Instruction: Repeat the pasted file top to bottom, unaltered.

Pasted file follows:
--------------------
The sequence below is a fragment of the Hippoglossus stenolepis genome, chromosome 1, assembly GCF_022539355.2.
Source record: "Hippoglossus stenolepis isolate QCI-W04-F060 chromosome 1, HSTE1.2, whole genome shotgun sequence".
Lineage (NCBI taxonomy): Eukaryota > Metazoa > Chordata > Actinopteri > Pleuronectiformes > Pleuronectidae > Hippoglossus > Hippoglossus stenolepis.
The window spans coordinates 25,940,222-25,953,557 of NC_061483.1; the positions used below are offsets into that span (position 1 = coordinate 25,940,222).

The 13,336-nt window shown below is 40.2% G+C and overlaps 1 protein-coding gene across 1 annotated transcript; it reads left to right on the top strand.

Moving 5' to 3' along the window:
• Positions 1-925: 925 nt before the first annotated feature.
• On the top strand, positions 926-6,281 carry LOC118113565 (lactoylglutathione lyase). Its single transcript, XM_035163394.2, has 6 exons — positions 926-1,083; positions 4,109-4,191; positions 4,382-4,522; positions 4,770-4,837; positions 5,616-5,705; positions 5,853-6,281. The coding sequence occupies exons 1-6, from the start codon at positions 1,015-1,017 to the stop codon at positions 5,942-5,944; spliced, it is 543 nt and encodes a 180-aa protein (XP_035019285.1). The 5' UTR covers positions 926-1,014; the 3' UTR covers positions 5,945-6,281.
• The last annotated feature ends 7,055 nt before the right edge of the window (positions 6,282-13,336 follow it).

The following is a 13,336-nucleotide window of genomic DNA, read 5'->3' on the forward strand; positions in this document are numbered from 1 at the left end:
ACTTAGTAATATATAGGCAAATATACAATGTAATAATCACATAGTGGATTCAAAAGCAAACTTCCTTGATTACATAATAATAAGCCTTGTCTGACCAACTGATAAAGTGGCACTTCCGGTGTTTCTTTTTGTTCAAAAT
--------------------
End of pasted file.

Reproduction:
The sequence below is a fragment of the Hippoglossus stenolepis genome, chromosome 1, assembly GCF_022539355.2.
Source record: "Hippoglossus stenolepis isolate QCI-W04-F060 chromosome 1, HSTE1.2, whole genome shotgun sequence".
Lineage (NCBI taxonomy): Eukaryota > Metazoa > Chordata > Actinopteri > Pleuronectiformes > Pleuronectidae > Hippoglossus > Hippoglossus stenolepis.
The window spans coordinates 25,940,222-25,953,557 of NC_061483.1; the positions used below are offsets into that span (position 1 = coordinate 25,940,222).

The 13,336-nt window shown below is 40.2% G+C and overlaps 1 protein-coding gene across 1 annotated transcript; it reads left to right on the top strand.

Moving 5' to 3' along the window:
• Positions 1-925: 925 nt before the first annotated feature.
• On the top strand, positions 926-6,281 carry LOC118113565 (lactoylglutathione lyase). Its single transcript, XM_035163394.2, has 6 exons — positions 926-1,083; positions 4,109-4,191; positions 4,382-4,522; positions 4,770-4,837; positions 5,616-5,705; positions 5,853-6,281. The coding sequence occupies exons 1-6, from the start codon at positions 1,015-1,017 to the stop codon at positions 5,942-5,944; spliced, it is 543 nt and encodes a 180-aa protein (XP_035019285.1). The 5' UTR covers positions 926-1,014; the 3' UTR covers positions 5,945-6,281.
• The last annotated feature ends 7,055 nt before the right edge of the window (positions 6,282-13,336 follow it).

The following is a 13,336-nucleotide window of genomic DNA, read 5'->3' on the forward strand; positions in this document are numbered from 1 at the left end:
ACTTAGTAATATATAGGCAAATATACAATGTAATAATCACATAGTGGATTCAAAAGCAAACTTCCTTGATTACATAATAATAAGCCTTGTCTGACCAACTGATAAAGTGGCACTTCCGGTGTTTCTTTTTGTTCAAAAT